Jenny Fraser

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Jenny Fraser (born 1971) is a leading Digital Media artist, curator and academic from the East Coast of Australia. She is an Indigenous Australian hailing from Yugambeh Bundjalung Country in Australia’s Scenic Rim region on the border of South East Queensland and the Northern Rivers region in New South Wales. In her art practice she takes iconic and everyday symbols of Australian life and places them into a context that questions the values they represent. Her work is exhibited and screened both nationally and Internationally and has been included shows such as Interactiva [1]: a biennale at the Museo de Arte Contemporáneo Ateneo de Yucatán, MACAY, Merida, Mexico (2003), and the inaugural Western Australian Indigenous Art Awards at the Art Gallery of Western Australia (2008).

Jenny Fraser uses a diverse range of creative mediums including Video installation, Photography, Animation, Text and Experimental film. Her practice has also been partly defined through a commitment to collaboration with others, leading to involvement with artist networks such as Boomalli Aboriginal Artists Cooperative, and also as a founding member of Camera Mob[2] and one of the ten original founders of ProppaNOW[3].

Fraser is an award winning artist and in 2012 received an Australia Council Fellowship at the 5th National Indigenous Arts Award held at the Sydney Opera House for her project titled midden [4], and also a 2022 Varuna, The Writers' House First Nations Fellowship for her narrative non-fiction manuscript, Jidda. Her work is also received positively in reviews[5] and is featured in art collections around the world[6]

Jenny Fraser has travelled extensively and completed cultural residency programs from remote communities in Queensland and the Northern Territory and overseas to the Rocky Mountains in Canada, at the Banff Arts Center, and also the first artist-in-residence for the NewFlames program in Brisbane.

As an artist curator Jenny Fraser has been growing the field of Aboriginal Media Arts and Practice, founding cyberTribe[7] Online Gallery in 2000, the National Experimental Film Festival at the Gold Coast[8], and the Blackout Collective[9] in 2002, then Solid Screen Festival [10]and Retreats since 2014.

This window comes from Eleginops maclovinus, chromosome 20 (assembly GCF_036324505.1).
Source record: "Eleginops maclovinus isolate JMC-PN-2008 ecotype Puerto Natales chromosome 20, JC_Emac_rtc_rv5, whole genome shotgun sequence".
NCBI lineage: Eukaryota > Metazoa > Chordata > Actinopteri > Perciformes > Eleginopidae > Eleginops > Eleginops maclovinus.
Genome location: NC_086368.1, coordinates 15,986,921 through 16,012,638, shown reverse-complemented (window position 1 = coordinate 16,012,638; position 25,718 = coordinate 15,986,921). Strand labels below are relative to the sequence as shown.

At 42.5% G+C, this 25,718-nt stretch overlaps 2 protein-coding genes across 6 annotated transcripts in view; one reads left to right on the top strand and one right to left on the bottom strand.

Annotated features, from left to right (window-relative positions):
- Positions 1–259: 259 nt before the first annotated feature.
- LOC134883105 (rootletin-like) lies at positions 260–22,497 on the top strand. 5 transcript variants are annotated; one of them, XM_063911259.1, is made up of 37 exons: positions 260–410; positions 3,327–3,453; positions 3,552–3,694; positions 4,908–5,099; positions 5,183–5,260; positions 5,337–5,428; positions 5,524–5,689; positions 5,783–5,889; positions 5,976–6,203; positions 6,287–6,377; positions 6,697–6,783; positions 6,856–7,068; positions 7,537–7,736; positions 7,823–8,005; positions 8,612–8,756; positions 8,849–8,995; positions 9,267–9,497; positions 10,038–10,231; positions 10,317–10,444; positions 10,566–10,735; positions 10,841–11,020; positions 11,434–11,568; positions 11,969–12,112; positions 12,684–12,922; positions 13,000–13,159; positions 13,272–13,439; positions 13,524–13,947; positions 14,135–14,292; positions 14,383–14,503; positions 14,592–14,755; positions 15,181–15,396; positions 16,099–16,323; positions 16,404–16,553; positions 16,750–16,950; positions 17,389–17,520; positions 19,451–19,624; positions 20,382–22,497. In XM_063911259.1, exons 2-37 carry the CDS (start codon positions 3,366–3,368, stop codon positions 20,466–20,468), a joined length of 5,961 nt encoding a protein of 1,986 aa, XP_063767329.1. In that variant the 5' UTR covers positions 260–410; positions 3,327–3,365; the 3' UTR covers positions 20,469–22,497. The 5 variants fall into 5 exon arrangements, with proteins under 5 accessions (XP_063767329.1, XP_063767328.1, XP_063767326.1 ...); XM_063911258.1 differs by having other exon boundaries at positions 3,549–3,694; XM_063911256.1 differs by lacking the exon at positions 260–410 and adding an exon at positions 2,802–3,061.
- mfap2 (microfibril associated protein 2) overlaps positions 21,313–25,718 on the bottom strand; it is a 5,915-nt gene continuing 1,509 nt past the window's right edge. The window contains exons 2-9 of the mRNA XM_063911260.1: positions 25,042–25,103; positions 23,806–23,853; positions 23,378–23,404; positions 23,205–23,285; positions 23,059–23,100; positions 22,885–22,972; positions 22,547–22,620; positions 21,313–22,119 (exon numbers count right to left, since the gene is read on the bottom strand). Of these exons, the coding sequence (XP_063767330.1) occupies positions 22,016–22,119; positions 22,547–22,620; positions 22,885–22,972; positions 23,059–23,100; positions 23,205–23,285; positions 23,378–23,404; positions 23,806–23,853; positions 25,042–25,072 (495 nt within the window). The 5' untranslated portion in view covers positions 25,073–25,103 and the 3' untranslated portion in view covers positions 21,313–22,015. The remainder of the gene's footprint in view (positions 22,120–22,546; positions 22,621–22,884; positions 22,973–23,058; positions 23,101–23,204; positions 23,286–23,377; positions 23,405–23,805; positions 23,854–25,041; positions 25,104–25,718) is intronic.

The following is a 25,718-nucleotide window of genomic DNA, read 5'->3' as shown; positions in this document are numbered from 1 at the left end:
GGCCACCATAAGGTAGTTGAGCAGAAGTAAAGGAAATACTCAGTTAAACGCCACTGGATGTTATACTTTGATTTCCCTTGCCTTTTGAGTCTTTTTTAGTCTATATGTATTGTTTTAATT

The first Aboriginal Curator to present a Triennial exhibition in Australia: The other APT[11] (2006) coinciding and responding to the Asia Pacific Triennial in Brisbane, which was then invited to tour to the Jean-Marie Tjibaou Cultural Centre in Noumea, New Caledonia, and in 2008 was also one of the first and few Indigenous-Curated shows accepted for inclusion in the history of the Biennale of Sydney (2008).

Jenny was also part of the curatorial working group for conVerge - where art and science meet[12] - at the 2002 Adelaide Biennial, which was Australias first major exhibition of Hybrid art Science and New Media artworks. Fraser was also invited to introduce Indigenous Australian art into the JAALA[13] Biennial in Japan (2012) at the Tokyo Metropolitan Art Museum,

Dr Jenny Fraser has a Creative Research Doctor of Philosophy in The Art of Healing and Decolonisation, graduating through Batchelor Institute of Indigenous Tertiary Education, and also completed her Masters in Indigenous Wellbeing at Ginibi College, Southern Cross University in Lismore, New South Wales, New South Wales.


  1. Ferrera-Balanquet, Raul (4 August 2003). "InteractivA'03". rhizome. Retrieved 2 April 2022.{{cite web}}: CS1 maint: url-status (link)
  2. Knowles, Rachael (January 28, 2021). "Community camera group creates safe storytelling space". National Indigenous Times.
  3. Gifford, Adam (7 June 2005). "Collective look beyond Aboriginal stereotypes". NZ Herald. Retrieved 1 April 2022.
  4. Carter, Denise (26 March 2014). "Jenny Fraser collaborates with Native American artist James Luna at 2014 Adelaide Festival". The Cairns Post. Retrieved 2 April 2022.{{cite web}}: CS1 maint: url-status (link)
  5. Butler, Sally (2006). "Other[wize]". Artlink Magazine. Retrieved 2 April 2022.{{cite web}}: CS1 maint: url-status (link)
  6. Ingram, Terry (Apr 22, 2004). "A powerful display of Aboriginal art". The Australian Financial Review. Retrieved 6 April 2022.{{cite web}}: CS1 maint: url-status (link)
  7. Mundine, Djon (1 June 2015). "Jenny Fraser: The cyberTribe odyssey". Artlink Magazine. Retrieved 1 April 2022.{{cite web}}: CS1 maint: url-status (link)
  8. O'Driscoll, Natalie (31 October 2019). "Jinda: Truth telling through film". Blank Street Press. Retrieved 2 April 2022.{{cite web}}: CS1 maint: url-status (link)
  9. "Blackout Collective -> Aboriginal Media Arts". Retrieved 2022-04-01.
  10. Hagan, Stephen (4 July 2014). "Solid screen festival showcases 'solid sisters'". Issuu. Retrieved 2 April 2022.{{cite web}}: CS1 maint: url-status (link)
  11. "cyberTribe Indigenous Online Gallery". Retrieved 2022-04-01.
  12. Art Gallery, of South Australia. "2002 Adelaide Biennial of Australian Art: ConVerge: where art + science meet". AGSA - The Art Gallery of South Australia. Retrieved 2022-04-01.{{cite web}}: CS1 maint: url-status (link)
  13. Fraser, Jenny (7 November 2012). "Showing Aboriginal resilience in Japan". Healing Arts and Decolonisation. Retrieved 1 April 2022.{{cite web}}: CS1 maint: url-status (link)

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